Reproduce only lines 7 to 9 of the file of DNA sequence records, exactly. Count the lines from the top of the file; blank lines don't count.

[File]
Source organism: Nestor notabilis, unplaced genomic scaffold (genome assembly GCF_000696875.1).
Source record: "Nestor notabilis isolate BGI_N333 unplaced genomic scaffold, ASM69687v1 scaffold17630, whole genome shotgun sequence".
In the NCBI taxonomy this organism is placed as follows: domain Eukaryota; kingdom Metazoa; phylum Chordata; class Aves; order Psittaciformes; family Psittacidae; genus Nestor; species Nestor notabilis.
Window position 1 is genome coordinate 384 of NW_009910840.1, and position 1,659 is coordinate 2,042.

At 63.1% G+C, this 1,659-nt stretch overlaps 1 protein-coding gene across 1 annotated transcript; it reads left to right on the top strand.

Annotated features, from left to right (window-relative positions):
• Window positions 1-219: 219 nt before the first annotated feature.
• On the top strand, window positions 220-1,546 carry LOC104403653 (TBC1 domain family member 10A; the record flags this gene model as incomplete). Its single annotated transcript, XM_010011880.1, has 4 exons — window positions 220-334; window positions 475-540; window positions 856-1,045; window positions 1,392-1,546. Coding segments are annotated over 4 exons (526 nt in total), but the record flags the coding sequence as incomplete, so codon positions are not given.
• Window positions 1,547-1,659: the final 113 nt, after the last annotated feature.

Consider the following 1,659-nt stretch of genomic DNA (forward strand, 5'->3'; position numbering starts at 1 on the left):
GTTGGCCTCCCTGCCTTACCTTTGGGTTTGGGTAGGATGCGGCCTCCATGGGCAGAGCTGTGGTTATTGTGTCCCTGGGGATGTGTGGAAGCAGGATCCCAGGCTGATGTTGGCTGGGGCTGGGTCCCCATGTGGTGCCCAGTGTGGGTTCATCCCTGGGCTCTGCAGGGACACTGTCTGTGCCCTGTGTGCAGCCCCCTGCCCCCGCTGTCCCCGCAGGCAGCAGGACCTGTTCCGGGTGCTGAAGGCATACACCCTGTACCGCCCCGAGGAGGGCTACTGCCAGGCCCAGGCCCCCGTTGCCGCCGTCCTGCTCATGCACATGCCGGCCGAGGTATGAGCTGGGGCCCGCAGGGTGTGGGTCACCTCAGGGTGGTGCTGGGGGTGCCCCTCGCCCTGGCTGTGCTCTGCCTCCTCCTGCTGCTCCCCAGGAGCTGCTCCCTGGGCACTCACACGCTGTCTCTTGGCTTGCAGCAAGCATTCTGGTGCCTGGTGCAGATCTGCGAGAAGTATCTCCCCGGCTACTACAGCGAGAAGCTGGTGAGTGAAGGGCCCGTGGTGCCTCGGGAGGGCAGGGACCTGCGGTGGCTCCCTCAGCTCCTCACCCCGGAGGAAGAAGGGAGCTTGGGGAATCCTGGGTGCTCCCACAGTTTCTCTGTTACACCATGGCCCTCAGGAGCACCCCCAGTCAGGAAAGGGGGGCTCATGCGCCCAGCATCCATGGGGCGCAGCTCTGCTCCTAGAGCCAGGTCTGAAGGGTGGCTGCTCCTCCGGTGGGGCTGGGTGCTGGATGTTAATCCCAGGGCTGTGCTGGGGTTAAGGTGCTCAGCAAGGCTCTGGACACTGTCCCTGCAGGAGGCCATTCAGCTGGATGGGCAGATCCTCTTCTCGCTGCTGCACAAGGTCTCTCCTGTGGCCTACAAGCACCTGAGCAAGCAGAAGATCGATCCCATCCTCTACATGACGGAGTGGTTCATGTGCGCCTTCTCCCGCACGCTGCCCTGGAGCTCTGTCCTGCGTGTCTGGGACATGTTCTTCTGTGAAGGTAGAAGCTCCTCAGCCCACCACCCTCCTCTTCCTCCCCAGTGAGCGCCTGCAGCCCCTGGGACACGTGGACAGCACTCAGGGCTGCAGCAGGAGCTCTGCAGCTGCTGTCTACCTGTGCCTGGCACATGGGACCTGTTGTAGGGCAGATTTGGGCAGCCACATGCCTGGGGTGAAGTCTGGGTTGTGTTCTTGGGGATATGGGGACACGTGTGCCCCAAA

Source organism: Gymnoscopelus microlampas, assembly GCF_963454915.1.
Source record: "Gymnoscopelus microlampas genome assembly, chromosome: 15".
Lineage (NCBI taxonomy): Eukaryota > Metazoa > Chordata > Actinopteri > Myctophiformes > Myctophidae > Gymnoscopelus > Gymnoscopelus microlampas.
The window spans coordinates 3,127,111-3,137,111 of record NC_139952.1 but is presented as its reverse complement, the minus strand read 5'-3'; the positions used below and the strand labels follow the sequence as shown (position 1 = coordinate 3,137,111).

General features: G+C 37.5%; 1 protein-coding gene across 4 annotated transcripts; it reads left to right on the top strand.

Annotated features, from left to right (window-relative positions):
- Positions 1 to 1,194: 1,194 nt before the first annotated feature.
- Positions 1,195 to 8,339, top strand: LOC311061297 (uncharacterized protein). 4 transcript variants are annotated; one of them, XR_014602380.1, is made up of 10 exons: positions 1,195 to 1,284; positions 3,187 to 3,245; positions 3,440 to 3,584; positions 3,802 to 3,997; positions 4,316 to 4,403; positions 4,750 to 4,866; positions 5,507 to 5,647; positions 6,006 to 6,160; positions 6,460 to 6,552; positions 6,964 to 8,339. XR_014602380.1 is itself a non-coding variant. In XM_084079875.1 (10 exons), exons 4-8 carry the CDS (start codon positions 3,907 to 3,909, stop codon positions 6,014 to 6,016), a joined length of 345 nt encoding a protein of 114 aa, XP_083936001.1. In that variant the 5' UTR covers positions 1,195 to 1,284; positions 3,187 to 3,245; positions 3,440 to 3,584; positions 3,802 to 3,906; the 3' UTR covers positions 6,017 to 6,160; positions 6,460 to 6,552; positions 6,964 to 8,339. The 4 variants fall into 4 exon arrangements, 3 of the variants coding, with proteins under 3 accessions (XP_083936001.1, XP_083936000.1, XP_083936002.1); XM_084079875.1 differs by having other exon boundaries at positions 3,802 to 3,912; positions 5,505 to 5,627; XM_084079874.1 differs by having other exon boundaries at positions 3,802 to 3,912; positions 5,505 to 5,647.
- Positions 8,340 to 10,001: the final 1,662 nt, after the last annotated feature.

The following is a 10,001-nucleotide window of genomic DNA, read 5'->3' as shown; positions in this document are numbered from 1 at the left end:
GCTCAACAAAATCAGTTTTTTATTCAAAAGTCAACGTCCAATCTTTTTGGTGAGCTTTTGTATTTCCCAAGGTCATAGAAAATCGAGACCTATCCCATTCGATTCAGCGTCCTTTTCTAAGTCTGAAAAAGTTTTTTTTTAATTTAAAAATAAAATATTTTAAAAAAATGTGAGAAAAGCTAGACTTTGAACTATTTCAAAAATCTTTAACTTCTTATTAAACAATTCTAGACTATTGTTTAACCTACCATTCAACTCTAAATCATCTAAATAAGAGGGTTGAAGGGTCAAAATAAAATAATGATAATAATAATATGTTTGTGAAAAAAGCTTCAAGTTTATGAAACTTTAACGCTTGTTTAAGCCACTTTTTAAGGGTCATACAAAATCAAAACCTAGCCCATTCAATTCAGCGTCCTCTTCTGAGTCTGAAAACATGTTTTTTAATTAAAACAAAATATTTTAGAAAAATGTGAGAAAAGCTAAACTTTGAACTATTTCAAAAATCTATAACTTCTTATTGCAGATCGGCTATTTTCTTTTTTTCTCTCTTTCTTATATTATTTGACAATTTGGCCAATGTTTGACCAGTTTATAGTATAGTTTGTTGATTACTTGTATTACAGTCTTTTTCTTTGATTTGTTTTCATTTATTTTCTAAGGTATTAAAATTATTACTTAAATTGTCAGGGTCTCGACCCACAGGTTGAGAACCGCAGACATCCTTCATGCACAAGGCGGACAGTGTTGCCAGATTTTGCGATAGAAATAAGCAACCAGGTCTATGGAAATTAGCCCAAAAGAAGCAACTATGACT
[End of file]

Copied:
• Window positions 1-219: 219 nt before the first annotated feature.
• On the top strand, window positions 220-1,546 carry LOC104403653 (TBC1 domain family member 10A; the record flags this gene model as incomplete). Its single annotated transcript, XM_010011880.1, has 4 exons — window positions 220-334; window positions 475-540; window positions 856-1,045; window positions 1,392-1,546. Coding segments are annotated over 4 exons (526 nt in total), but the record flags the coding sequence as incomplete, so codon positions are not given.
• Window positions 1,547-1,659: the final 113 nt, after the last annotated feature.